This important, unpublished relief in glazed terracotta is distinguished both by its relatively large dimensions, which suggest that it came from the chapel of a noble residence, and by being a unique exemplar that was modeled directly by the artist, rather than being cast in a mold. The latter point can be seen in fingerprints and tool marks in the clay on the back of the relief. The work shows the Virgin adoring the Christ child lying on a bed of hay (indicating the manger, which the gospel of Luke records as the place of Christ's birth). He stretches out his arms towards his Mother with loving gentleness, while from above the dove of the Holy Spirit descends, fulfilling the mystery of the Incarnation of the Word. In the sky are two curly-haired angels dressed as deacons of the church; they float upon little clouds, and unfurl a large scroll, on which at one time could have been an inscription in paint or gold, alluding either to the Virgin Mary or the birth of Christ.
Formerly attributed to Andrea della Robbia, owing to its general similarity with two well-known compositions produced in the Della Robbia workshop in numerous examples (Florence, Museo del Bargello; Washington, National Gallery of Art; etc.), this composition was not unique to the Della Robbia. In fact, it was relatively popular in Florentine painting of the 15th century, beginning with the famous pictures of the Nativity by Fra Filippo Lippi. In particular, one can compare the poses of the figures in the present work with those found in Lippi's altarpiece from the chapel in the Medici Palace (Berlin, Gemäldegalerie) and his altarpiece from the Annalena convent (Florence, Galleria degli Uffizi), both painted in the 1450s.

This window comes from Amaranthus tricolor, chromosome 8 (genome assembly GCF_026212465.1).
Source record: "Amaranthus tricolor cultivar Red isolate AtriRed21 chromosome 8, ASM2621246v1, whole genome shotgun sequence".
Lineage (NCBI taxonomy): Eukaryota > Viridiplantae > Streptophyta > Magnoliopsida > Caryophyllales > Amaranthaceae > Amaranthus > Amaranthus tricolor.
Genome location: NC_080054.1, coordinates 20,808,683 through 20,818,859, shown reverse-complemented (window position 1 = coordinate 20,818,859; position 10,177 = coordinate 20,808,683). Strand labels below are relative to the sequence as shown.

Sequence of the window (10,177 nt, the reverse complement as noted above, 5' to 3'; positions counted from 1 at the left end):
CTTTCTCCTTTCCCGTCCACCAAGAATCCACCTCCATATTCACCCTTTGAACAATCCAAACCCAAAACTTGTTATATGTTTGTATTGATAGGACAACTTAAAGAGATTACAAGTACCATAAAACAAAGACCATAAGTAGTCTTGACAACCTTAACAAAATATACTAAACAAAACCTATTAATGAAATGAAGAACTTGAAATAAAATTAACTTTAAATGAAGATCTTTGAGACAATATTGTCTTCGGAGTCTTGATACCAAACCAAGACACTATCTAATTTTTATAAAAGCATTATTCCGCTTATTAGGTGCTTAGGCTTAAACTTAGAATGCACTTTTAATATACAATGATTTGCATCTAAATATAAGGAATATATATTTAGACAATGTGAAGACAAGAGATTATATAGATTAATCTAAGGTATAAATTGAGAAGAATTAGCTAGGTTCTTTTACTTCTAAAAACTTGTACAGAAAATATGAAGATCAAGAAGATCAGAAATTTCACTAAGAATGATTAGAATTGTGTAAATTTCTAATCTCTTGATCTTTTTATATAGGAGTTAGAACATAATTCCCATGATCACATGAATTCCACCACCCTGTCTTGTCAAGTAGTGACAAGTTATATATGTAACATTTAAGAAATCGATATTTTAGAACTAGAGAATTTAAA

Buglioni's authorship of this relief is substantiated by its stylistic and technical features. Among the characteristics specific to Buglioni are the rippling and vibrant modeling of the garments of the angels; the more classical and simplified folds of the mantle of the Virgin; the pictorial treatment of the bed of hay; the clouds enlivened with touches of yellow; the subtle graphism which defines some details, like the Virgin's eyebrows; and the lively expression of the Christ child. The painting and glazing of the relief are also unique to Buglioni. Especially notable is the creamy density of the glaze, which shows characteristic irregularities (a fine craquelure, and a scattering of small marks left by the higher porosity of Buglioni's glazes), and the deep cerulean tonality of the background.
Buglioni was, next to the Della Robbia, the most important artist of glazed terracotta reliefs in Florence and Tuscany at the end of the 15th and beginning of the 16th century. Possibly trained by Andrea del Verrocchio, he worked for a time in the Della Robbia bottega, and also was deeply influenced by Benedetto da Maiano and Antonio Rossellino. His patrons included the Medici and other important aristocratic families and government institutions. Buglioni's high standing is also indicated by the fact that he served on the committee that decided upon the placement of Michelangelo's David.
We are grateful to Giancarlo Gentilini for his assistance in preparing this catalogue entry.
with Julius Böhler, Munich, from whom acquired by
Oskar Mulert (1881-1951) in 1907.
with Julius Böhler, Munich, 1988.
Private collection, Europe.